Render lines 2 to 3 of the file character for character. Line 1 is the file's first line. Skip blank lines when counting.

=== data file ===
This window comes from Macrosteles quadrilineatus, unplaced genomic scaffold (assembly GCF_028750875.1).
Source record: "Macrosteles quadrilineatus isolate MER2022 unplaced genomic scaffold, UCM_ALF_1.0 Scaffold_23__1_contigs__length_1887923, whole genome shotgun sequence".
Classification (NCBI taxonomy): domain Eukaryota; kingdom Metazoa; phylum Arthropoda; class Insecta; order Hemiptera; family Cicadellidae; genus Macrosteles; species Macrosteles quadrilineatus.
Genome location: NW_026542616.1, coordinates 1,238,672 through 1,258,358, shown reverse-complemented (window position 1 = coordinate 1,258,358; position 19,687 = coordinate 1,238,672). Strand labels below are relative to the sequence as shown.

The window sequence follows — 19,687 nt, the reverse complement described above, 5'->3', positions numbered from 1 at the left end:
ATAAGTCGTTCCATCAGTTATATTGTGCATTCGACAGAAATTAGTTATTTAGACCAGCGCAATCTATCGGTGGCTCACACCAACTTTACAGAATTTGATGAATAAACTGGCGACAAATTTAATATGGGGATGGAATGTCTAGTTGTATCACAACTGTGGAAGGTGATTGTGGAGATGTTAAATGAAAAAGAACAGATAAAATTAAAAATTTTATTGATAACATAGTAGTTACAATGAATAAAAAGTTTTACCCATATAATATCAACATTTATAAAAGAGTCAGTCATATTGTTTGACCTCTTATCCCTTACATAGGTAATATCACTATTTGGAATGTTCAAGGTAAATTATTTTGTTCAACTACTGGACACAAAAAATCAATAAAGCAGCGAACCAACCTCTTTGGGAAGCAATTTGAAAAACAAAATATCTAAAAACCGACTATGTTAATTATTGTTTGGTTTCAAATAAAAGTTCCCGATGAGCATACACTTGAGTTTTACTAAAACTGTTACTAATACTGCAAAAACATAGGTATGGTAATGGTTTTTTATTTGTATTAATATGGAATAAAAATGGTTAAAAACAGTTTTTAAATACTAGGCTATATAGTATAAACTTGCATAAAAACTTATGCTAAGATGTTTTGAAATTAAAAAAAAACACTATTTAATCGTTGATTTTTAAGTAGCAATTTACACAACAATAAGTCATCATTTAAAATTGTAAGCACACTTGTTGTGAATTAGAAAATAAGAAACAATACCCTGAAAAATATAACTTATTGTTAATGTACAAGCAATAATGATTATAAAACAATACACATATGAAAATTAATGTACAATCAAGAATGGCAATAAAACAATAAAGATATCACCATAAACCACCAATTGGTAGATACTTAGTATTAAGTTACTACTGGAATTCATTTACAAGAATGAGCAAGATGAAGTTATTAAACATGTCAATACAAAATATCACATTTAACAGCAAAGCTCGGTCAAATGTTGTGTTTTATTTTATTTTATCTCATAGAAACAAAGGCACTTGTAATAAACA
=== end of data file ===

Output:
Source record: "Macrosteles quadrilineatus isolate MER2022 unplaced genomic scaffold, UCM_ALF_1.0 Scaffold_23__1_contigs__length_1887923, whole genome shotgun sequence".
Classification (NCBI taxonomy): domain Eukaryota; kingdom Metazoa; phylum Arthropoda; class Insecta; order Hemiptera; family Cicadellidae; genus Macrosteles; species Macrosteles quadrilineatus.